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Scientists hope to read Herculaneum scrolls

PostPosted: October 5th, 2019, 7:44 pm
by toucana

A team of scientists led W. Brent Seales, the head of the University of Kentucky’s Digital Restoration Initiative, believe they are close to to digitally ‘unwrapping’ one of the greatest treasure troves of classical era papyrus scrolls in existence.

The collection of some 1,800 scrolls were discovered in the 18th century inside the ruins of a villa in Herculaneum which was totally destroyed by a violent eruption of Mount Vesuvius in CE 79. The papyri are believed to have formed the library of a luxurious Roman home, thought to have belonged to the father-in-law of Julius Caesar. It is the largest single collection of Roman scrolls ever found in one place.

The papyrus scolls were heavily carbonised and buried by the powerful pyroclastic flows generated by the famous volcanic eruption. It is wholly impossible to unroll them or read them in any conventional way. But ever since 2009, various efforts have been made to recover the contents by using non-invasive micro-CT (computerised tomography) imaging technologies.

All previous attempts to read the scrolls have failed, mainly because of a lack of adequate signal level in the density contrast between the substrate and the lamp-black ink the text was written in.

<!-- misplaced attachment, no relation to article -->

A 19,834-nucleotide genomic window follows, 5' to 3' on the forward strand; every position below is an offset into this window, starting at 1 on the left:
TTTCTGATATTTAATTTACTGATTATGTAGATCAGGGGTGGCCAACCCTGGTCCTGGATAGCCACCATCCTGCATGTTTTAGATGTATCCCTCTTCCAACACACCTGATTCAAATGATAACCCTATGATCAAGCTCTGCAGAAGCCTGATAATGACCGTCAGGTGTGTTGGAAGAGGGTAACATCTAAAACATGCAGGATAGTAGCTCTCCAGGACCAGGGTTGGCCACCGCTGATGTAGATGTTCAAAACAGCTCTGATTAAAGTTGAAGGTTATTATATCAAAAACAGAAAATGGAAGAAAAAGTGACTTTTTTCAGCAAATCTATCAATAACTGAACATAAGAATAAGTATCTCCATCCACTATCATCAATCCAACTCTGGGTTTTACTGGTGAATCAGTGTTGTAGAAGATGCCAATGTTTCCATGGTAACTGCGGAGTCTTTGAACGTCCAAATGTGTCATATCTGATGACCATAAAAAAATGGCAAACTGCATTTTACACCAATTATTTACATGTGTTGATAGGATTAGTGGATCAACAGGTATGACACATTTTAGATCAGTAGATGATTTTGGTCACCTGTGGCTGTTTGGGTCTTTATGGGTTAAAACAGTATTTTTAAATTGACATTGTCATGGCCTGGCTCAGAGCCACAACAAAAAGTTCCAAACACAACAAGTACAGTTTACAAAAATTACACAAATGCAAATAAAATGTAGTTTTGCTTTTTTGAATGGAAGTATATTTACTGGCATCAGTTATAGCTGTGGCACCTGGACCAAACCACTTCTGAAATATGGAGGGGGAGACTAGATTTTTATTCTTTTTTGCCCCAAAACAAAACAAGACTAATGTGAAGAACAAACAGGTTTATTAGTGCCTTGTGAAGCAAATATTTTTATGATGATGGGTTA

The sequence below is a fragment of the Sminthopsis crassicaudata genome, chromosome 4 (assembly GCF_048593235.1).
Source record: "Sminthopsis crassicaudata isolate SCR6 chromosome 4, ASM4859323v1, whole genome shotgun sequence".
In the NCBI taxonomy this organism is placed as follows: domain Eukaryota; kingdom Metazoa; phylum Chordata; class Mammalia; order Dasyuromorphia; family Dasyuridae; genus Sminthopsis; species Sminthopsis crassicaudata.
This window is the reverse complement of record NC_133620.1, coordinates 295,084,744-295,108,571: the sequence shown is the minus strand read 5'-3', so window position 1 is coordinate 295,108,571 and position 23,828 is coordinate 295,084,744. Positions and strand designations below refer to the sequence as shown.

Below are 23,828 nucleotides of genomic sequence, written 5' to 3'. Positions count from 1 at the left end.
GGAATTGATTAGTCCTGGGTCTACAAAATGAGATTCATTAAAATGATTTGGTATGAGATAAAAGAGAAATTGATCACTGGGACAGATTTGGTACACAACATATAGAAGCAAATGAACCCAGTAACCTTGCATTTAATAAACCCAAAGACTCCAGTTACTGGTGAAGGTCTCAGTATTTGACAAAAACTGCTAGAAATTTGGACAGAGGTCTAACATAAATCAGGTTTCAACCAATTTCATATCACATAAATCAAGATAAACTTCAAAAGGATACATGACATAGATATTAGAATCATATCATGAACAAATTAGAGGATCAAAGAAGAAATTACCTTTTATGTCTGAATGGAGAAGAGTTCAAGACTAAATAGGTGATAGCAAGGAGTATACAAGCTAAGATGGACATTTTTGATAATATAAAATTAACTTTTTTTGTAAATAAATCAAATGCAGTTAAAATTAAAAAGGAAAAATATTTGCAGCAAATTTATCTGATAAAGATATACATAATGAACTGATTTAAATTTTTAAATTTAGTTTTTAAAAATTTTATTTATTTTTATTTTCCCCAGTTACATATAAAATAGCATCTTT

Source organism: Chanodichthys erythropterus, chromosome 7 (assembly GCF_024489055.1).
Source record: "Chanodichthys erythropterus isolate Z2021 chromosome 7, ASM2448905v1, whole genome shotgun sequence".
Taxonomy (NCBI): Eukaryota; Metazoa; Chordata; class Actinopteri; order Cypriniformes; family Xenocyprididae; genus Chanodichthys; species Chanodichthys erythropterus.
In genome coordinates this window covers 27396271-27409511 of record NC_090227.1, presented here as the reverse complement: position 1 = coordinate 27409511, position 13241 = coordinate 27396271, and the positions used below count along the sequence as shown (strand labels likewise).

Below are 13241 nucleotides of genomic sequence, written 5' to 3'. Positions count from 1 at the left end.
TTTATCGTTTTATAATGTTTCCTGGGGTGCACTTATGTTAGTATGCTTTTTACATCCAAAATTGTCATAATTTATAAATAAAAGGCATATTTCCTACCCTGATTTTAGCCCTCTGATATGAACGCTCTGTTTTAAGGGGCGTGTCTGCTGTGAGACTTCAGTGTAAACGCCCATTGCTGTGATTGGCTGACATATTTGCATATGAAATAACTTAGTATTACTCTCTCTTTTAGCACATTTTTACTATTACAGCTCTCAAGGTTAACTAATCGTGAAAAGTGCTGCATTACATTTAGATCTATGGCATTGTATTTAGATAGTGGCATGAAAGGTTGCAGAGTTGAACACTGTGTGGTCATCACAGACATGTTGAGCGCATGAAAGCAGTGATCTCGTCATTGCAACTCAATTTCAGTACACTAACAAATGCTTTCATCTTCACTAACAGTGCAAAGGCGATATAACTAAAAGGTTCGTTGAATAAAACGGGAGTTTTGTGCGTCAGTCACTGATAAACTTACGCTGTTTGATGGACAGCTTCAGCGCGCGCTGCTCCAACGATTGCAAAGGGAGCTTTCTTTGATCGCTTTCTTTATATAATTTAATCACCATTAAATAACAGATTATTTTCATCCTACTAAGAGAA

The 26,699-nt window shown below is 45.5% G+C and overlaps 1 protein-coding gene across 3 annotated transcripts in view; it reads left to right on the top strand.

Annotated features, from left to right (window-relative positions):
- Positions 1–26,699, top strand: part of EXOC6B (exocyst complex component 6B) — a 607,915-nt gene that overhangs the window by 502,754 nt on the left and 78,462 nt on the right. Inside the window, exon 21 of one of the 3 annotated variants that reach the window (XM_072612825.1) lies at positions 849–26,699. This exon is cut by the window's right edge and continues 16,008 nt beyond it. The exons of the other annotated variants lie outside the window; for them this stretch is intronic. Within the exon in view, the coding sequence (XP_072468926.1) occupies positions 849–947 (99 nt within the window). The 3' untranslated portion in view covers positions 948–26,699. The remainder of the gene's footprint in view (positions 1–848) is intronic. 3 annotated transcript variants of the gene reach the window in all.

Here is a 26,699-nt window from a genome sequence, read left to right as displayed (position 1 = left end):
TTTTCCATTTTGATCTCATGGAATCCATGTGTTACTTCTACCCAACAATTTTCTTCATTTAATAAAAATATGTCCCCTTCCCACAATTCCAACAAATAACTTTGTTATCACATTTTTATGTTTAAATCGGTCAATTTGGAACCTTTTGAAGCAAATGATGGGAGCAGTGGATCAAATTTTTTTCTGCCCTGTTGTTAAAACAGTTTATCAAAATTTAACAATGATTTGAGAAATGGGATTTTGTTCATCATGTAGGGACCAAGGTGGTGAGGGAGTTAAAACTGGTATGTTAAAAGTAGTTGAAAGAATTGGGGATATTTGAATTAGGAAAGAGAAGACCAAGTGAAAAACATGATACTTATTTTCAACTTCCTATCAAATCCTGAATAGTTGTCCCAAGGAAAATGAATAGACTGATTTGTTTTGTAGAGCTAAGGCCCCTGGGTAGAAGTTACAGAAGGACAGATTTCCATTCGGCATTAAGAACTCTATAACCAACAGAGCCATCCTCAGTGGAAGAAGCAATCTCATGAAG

The latest initiative by the University of Kentucky proposes the use of several new technologies which are described in a peer-reviewed PLOS-ONE journal paper.

One of these is a very high intensity radiation source from the Diamond Light Source synchroton facility based in UK which can take very detailed scans of the damaged scrolls.

Another is the use of a 3D Convolutional Neural Network (3DCNN) that can detect carbon ink in micro-CT data, and process it within a powerful set of machine learning algorithms in order to produce readable images of the hidden text in a photo-realistic rendering.

The University of Kentucky team claim in their paper that they have already demonstrated the viability of their new techniques in test experiments on specially constructed ‘phantom scrolls’, and that they are now ready to apply them to their freshly acquired scans of authentic original papyrus materials.

Re: Scientists hope to read Herculaneum scrolls

PostPosted: October 6th, 2019, 8:51 am
by toucana
The University of Kentucky team were previously able to perform a digital unwrapping of an ancient Hebrew scroll known as the En-Gedi Scroll which was discovered in 1970 and dates to around the fourth century CE. It was found in the burned remains of a Torah Ark in a ruined synagogue at Ein-Gedi in Israel

The video above explains the micro-CT scanning process used in more detail. The scientists were able to read this scroll relatively easily because the ink used contained traces of metallic lead and iron.

The text deciphered consists of 18 complete lines, and 17 partial lines from the first two chapters of Leviticus, making it one of the very oldest portions of the Pentateuch in existence.